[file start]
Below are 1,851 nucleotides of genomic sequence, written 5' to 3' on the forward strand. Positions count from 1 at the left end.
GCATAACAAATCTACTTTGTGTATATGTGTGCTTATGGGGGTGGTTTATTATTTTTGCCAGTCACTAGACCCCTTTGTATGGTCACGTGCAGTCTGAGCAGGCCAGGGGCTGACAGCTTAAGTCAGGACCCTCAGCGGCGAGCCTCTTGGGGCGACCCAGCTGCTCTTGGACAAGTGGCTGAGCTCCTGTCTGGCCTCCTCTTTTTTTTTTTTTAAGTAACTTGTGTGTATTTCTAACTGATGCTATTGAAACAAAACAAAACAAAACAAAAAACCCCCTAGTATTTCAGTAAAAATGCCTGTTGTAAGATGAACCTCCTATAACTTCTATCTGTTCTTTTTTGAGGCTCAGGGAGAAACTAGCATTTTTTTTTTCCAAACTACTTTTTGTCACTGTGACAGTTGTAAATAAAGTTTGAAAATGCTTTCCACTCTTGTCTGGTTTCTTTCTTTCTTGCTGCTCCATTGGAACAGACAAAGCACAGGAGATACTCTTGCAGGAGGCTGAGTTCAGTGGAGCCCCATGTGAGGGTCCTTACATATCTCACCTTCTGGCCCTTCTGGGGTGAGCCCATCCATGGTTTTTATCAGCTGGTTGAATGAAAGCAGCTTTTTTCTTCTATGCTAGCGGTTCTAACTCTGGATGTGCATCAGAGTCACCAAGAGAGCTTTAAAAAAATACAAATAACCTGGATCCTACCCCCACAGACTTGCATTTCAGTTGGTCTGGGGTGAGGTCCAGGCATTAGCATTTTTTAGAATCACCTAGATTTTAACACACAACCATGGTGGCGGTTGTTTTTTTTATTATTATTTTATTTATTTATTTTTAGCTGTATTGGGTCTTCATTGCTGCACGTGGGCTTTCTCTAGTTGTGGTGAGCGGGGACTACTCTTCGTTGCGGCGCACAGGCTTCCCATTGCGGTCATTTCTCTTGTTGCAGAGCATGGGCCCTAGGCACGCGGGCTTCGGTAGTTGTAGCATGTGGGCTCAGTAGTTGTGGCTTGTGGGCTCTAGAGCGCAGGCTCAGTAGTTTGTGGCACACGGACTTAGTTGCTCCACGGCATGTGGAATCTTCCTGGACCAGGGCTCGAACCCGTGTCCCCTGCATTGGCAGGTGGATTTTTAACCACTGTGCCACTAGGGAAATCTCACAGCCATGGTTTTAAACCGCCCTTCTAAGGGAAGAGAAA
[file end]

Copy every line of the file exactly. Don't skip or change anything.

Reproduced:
Below are 1,851 nucleotides of genomic sequence, written 5' to 3' on the forward strand. Positions count from 1 at the left end.
GCATAACAAATCTACTTTGTGTATATGTGTGCTTATGGGGGTGGTTTATTATTTTTGCCAGTCACTAGACCCCTTTGTATGGTCACGTGCAGTCTGAGCAGGCCAGGGGCTGACAGCTTAAGTCAGGACCCTCAGCGGCGAGCCTCTTGGGGCGACCCAGCTGCTCTTGGACAAGTGGCTGAGCTCCTGTCTGGCCTCCTCTTTTTTTTTTTTTAAGTAACTTGTGTGTATTTCTAACTGATGCTATTGAAACAAAACAAAACAAAACAAAAAACCCCCTAGTATTTCAGTAAAAATGCCTGTTGTAAGATGAACCTCCTATAACTTCTATCTGTTCTTTTTTGAGGCTCAGGGAGAAACTAGCATTTTTTTTTTCCAAACTACTTTTTGTCACTGTGACAGTTGTAAATAAAGTTTGAAAATGCTTTCCACTCTTGTCTGGTTTCTTTCTTTCTTGCTGCTCCATTGGAACAGACAAAGCACAGGAGATACTCTTGCAGGAGGCTGAGTTCAGTGGAGCCCCATGTGAGGGTCCTTACATATCTCACCTTCTGGCCCTTCTGGGGTGAGCCCATCCATGGTTTTTATCAGCTGGTTGAATGAAAGCAGCTTTTTTCTTCTATGCTAGCGGTTCTAACTCTGGATGTGCATCAGAGTCACCAAGAGAGCTTTAAAAAAATACAAATAACCTGGATCCTACCCCCACAGACTTGCATTTCAGTTGGTCTGGGGTGAGGTCCAGGCATTAGCATTTTTTAGAATCACCTAGATTTTAACACACAACCATGGTGGCGGTTGTTTTTTTTATTATTATTTTATTTATTTATTTTTAGCTGTATTGGGTCTTCATTGCTGCACGTGGGCTTTCTCTAGTTGTGGTGAGCGGGGACTACTCTTCGTTGCGGCGCACAGGCTTCCCATTGCGGTCATTTCTCTTGTTGCAGAGCATGGGCCCTAGGCACGCGGGCTTCGGTAGTTGTAGCATGTGGGCTCAGTAGTTGTGGCTTGTGGGCTCTAGAGCGCAGGCTCAGTAGTTTGTGGCACACGGACTTAGTTGCTCCACGGCATGTGGAATCTTCCTGGACCAGGGCTCGAACCCGTGTCCCCTGCATTGGCAGGTGGATTTTTAACCACTGTGCCACTAGGGAAATCTCACAGCCATGGTTTTAAACCGCCCTTCTAAGGGAAGAGAAA